Assessing your pain
Assessing or measuring pain is the first step in treating it. It is very important to tell the healthcare team if you have pain, to describe the pain clearly and to let them know how it affects your life. No one experiences pain in the same way, so it will be treated based on your specific needs. The healthcare team assesses pain in different ways to find out as much as possible about it.
Your healthcare team will ask many questions about your pain to gather the information they need to help you manage it. These questions may include:
- When did the pain begin? What were you doing when the pain began? Did it begin at a certain time of day or night? Is it worse at a certain time of the day or night? Does it keep you awake? Has it been getting worse over time or has it stayed about the same?
- Where is the pain? Is it in one part of the body? Do you feel it in more than one place? Does it start in one place and move? Does the pain feel like it is deep inside or close to the surface?
- What does your pain feel like? What words would you use to describe your pain? Is it sharp (stabbing) or dull (aching)? Does it spread (radiate) from a specific area?
- How bad is the pain? Does it come and go? How long does it last? How much does it hurt at its worst? How much does it hurt at its best? Does anything make the pain better or worse?
- What types of treatments have you tried to relieve your pain? Do they relieve the pain? If so, for how long?
- How does the pain affect your life? How do you cope with pain and stress? What does pain mean to you and your family? Have you had mood changes (such as depression or anxiety) as a result of your pain? Have you had pain in the past? If so, how has it affected you?
- How is your cancer diagnosis affecting your life? How is it affecting your family? How well do you understand your cancer diagnosis and treatment?
- How much do you know about pain management? Are you concerned about using pain medicines? Are you concerned about the cost of pain medicines or treatments? What are your goals for pain control?
A physical exam, including a neurological exam, is very important in assessing pain. Your healthcare team will look at the area where you feel pain to see if there are any signs of infection, injury (trauma), tissue breakdown or changes in bone structures. Depending on where your pain is, the healthcare team may examine your abdomen, hips, spine, hands or feet. They may also check for swollen (enlarged) lymph nodes under your arms, in your groin or at the base of your neck.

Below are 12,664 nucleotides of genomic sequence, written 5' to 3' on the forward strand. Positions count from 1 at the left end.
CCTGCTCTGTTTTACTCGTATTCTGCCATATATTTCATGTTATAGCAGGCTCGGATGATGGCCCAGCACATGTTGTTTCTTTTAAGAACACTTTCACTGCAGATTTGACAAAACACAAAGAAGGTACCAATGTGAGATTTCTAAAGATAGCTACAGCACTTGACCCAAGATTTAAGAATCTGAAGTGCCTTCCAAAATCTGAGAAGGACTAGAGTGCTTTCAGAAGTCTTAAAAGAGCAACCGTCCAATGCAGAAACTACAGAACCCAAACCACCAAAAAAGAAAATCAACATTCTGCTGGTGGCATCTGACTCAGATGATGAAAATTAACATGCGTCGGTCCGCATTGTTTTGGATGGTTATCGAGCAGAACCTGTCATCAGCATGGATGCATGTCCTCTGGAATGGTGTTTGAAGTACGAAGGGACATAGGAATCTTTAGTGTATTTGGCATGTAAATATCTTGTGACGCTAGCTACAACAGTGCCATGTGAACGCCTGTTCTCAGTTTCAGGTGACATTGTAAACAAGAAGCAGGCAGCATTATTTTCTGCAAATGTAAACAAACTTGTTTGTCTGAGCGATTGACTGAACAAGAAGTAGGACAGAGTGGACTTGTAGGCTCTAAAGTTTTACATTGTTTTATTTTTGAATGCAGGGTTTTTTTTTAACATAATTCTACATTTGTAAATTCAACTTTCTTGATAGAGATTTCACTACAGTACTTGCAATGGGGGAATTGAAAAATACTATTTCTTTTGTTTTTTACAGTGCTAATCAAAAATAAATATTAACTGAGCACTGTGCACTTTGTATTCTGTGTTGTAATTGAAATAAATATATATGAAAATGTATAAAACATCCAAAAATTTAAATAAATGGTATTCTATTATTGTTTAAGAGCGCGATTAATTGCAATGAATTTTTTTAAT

Your healthcare team may do different diagnostic tests to find the cause of your pain. These tests may include blood tests such as liver or kidney function and tumour marker tests. You may also have imaging tests such as x-ray, bone scan, CT or MRI.
Your healthcare team may ask you to rate your pain on a pain scale. They may consider how your pain affects your quality of life based on changes in your mood, appetite or sleep. They may also ask you to use a self-report scale to help them measure how bad the pain is. Self-report scales can include numerical rating scales, face scales and visual analogue scales.
Numerical rating scales use a number scale to describe pain intensity. These scales usually range from 0 (meaning no pain or hurt) to 10 (meaning the most intense pain or hurt).
Face scales use a series of cartoons or photographs of faces. At one end of the scale is a neutral or happy face that represents no pain. At the other end of the scale is a face that represents the worst pain. You will be asked to point to the face that shows how much pain you have.
Visual analogue scales use a line to help you describe pain intensity. You make a mark or move a slider on a plastic ruler to show how strong the pain is.
These scales, along with your own words, help the healthcare team assess your pain.
The more detail you can give your healthcare team about your pain, the better able they will be to help you. It might be helpful to create a pain journal or diary to keep track of your pain over time. A pain journal can help your healthcare team assess your pain and see how well pain medicines are working.
Your pain journal should be a daily record or report of your pain. Include words to describe the pain, such as sharp, dull, stabbing, radiating (spreading) and so on. Describe where the pain is and how bad it is at different times of the day. List any activities that seems to worsen or lessen the pain and any activities that you can’t do because of the pain.
Include the name, dose and schedule of your pain medicines, as well as when you use other ways to relieve pain. Describe how bad the pain is before you take pain medicines or use other ways to relieve it. Also include how bad the pain is a few hours after you take pain medicines or use other ways to relieve it.
Your healthcare team will continue to assess your pain and try to relieve your pain as quickly, effectively and consistently as possible. Regular and ongoing pain assessment is very important.
Once the healthcare team finds the cause of and assesses your pain, they will decide the best way to manage it. Be sure to tell the healthcare team what helps to relieve your pain and what doesn’t. Let them know about any changes in the pattern of your pain, such as if it comes back more often, if it becomes worse or if new pain develops. The plan for treating pain may need to change over time. It is very important to let the healthcare team know right away about new pain, especially lower back pain with leg weakness or loss of bowel or bladder control. This could be a sign that the cancer is putting pressure on the spinal cord.
Brock has been cancer free for over a decade, thanks to the support we received from the Canadian Cancer Society.
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